Pizza has become a new stable in dinner tables across the nation in the last few years. There is nothing easier than picking up the phone and ordering a fresh cheesy box. While ordering the delectable dish hardly requires brain power, the same cannot be said with cutting the pie into equal pieces. Surprisingly, scientists have taken up this dilemma in the light of circular geometry and have since formulated their own way to cut pizza perfectly.
What is dubbed to be the "Pizza Theorem" is a concept in elementary geometry that states "the equality of two areas that arise when one partitions a disk in a certain way." In terms of the actual, the theorem presupposes that should two people share a pizza, both would get an equal amount of the dish by slicing it a certain way. The first "Pizza study" was published almost half a century ago by the Mathematical Association of America.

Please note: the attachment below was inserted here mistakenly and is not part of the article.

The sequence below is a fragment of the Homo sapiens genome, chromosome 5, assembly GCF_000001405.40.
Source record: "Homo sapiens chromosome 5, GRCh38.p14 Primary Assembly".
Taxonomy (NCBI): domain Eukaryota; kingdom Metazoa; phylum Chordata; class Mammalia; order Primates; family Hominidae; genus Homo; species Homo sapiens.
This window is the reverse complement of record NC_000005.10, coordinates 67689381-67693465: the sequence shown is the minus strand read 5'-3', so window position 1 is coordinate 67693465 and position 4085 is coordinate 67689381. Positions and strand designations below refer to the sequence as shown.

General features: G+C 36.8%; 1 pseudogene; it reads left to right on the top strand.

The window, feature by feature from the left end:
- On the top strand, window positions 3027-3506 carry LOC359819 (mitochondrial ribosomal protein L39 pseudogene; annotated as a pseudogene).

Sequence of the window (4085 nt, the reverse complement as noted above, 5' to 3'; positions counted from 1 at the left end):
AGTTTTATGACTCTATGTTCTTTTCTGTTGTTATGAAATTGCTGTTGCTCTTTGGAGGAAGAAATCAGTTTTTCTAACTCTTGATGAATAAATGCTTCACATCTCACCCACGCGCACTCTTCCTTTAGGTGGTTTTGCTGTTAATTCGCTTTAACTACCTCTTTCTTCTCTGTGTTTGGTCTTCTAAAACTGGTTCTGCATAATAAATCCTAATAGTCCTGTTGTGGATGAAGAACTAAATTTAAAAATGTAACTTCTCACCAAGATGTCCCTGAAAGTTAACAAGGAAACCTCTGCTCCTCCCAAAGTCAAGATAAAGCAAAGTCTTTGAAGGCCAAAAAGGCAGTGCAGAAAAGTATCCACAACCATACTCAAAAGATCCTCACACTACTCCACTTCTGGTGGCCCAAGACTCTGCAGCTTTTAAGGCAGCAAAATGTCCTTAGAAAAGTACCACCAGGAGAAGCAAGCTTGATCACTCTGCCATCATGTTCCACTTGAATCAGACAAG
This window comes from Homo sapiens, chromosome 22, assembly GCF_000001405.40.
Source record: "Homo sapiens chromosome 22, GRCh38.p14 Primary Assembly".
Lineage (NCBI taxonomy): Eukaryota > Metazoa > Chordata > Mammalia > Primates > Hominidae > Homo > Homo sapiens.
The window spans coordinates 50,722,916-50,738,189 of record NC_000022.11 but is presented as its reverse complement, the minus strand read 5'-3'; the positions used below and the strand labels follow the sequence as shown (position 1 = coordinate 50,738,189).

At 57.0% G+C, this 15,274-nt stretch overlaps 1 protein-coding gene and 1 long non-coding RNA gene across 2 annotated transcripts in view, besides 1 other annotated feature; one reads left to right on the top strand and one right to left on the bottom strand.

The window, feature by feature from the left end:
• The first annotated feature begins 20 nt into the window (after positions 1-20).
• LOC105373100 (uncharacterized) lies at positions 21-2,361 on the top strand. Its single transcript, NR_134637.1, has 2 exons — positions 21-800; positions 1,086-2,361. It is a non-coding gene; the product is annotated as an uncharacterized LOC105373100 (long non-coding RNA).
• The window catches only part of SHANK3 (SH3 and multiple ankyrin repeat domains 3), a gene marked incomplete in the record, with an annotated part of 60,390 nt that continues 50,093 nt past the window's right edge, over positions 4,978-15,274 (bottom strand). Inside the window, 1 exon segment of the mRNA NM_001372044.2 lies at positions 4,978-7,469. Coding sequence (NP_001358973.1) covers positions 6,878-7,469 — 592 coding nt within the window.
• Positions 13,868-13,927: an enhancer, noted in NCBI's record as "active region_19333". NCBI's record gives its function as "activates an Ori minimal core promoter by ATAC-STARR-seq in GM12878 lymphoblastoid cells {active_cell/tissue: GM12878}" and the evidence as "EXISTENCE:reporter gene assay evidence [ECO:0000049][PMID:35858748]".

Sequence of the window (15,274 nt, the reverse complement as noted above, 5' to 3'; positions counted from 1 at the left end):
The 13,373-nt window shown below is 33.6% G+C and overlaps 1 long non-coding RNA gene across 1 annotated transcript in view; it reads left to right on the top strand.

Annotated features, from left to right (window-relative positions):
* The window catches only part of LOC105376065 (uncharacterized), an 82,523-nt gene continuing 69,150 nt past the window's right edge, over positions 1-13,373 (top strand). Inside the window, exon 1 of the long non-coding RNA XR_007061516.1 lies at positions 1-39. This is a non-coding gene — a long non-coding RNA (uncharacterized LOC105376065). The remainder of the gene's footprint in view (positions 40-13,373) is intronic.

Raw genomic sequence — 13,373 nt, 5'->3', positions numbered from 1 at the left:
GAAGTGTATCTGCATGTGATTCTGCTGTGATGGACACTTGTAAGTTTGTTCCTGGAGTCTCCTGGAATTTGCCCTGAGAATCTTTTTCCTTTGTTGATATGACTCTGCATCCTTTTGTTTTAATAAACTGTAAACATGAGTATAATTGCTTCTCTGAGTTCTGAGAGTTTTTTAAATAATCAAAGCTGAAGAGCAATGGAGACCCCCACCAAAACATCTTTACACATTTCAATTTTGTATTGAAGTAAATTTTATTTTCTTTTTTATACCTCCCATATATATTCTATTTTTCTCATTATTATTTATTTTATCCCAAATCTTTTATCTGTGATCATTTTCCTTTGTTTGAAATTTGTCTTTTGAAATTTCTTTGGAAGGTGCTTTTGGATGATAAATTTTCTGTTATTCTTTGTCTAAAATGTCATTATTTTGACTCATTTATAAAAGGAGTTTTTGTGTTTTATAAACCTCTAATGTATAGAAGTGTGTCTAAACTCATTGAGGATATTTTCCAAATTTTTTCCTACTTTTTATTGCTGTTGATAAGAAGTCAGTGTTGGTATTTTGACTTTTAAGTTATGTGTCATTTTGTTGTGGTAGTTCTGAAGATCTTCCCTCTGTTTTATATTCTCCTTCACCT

The diagram above illustrates the previous possible way a whole pizza can be sliced. According to earlier research, a disk which is pizza in this case can be divided in six slightly curved "shields." The six primary shields can subsequently be halved forming six more shields.
However according to a more recent study conducted by Joel Anthony Haddley and Stephen Worsley from the University of Liverpool, the initial "shields" can be taken a step further. On their paper published just last month, the pair presents the idea of creating partitions similar to the curved shields in earlier research albeit using straight lines with angles. Their research postulates that the pizza can be divided indefinitely by increasing the number of angles in each shield.
The new research is available for download here. A word of caution however - the study is not as easy as ordering pizza.